Heavy rain, flooding, high winds... The Minnesota summer of 2016 has been one of extremes.  From downed trees to washed-out erosion control and excavation cave-ins, even the most proactive and well-planned residential development site can experience serious complications during a season like the one were having now.  Although you can’t fight Mother Nature, there are some practical strategies that will help mitigate the impact of severe weather on your development, cut down on wasted materials and labor and minimize delays. 


  1. Plan for Bad Weather

Take proactive measures by building a contingency into your project plan that allow for unexpected delays.  Construction project planning software can help you to build this contingency into your infill development project. Some developers subscribe to tailored construction weather forecasting services to help them make decisions about materials, equipment and manpower.  Summer construction season always brings summer storms – plan for them.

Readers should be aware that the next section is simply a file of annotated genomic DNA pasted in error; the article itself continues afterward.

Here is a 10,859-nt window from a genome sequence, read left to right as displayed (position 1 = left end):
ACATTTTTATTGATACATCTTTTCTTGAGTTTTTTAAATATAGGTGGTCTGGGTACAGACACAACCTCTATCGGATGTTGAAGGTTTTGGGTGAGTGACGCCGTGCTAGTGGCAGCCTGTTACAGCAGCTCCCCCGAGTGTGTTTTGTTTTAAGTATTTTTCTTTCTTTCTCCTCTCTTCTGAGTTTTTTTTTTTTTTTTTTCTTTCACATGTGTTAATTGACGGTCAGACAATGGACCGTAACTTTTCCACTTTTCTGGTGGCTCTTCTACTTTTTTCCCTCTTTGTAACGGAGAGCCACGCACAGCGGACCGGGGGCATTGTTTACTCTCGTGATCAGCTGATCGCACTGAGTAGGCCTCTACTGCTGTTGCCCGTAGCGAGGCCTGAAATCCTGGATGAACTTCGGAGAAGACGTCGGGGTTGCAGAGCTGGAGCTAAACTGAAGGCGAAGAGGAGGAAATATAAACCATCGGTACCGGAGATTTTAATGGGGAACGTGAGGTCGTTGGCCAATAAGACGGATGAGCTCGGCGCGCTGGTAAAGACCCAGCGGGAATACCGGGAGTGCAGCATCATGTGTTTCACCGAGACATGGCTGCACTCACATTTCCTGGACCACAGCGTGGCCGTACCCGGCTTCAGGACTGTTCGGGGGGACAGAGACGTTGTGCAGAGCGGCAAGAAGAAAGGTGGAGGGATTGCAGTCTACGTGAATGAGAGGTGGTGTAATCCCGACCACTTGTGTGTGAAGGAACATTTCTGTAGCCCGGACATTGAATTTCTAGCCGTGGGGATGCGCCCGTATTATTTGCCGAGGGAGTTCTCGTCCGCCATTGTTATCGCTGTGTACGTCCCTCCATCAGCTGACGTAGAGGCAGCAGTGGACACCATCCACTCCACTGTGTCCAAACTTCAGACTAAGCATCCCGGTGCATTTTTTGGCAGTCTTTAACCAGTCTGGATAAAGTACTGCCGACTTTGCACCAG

1. Protect the Site From Damage

Prior to storms and other severe weather, secure the development site as thoroughly as possible. Equipment and materials that can be moved indoors should be, while larger items should be covered and tightly secured. Items that can be thrown around in heavy winds should either be tied down or removed from the site. This includes smaller items such as tools and larger items such as dumpsters and portable bathrooms. Place sandbag perimeters around any area likely to flood and board up open windows or doors in unfinished structures. 



  1. Implement Post-Storm-Event Protocols

Once the deluge is over, the first step to getting back on schedule quickly is to assess impacts.  Are there trees down that obstruct walkways, alleys or roads?  Is there debris such as tree branches, signage or tarps strewn around the site or on neighboring property?  Are silt fences intact with no gaps or tears? Is mud creeping across a neighboring businesses parking lot?  Active building site should be inspected immediately after significant weather event and conditions restored as quickly as possible. If your building site is a mess it not only costs you money and reflects poorly on your development, but it can also get you in trouble with your neighbors.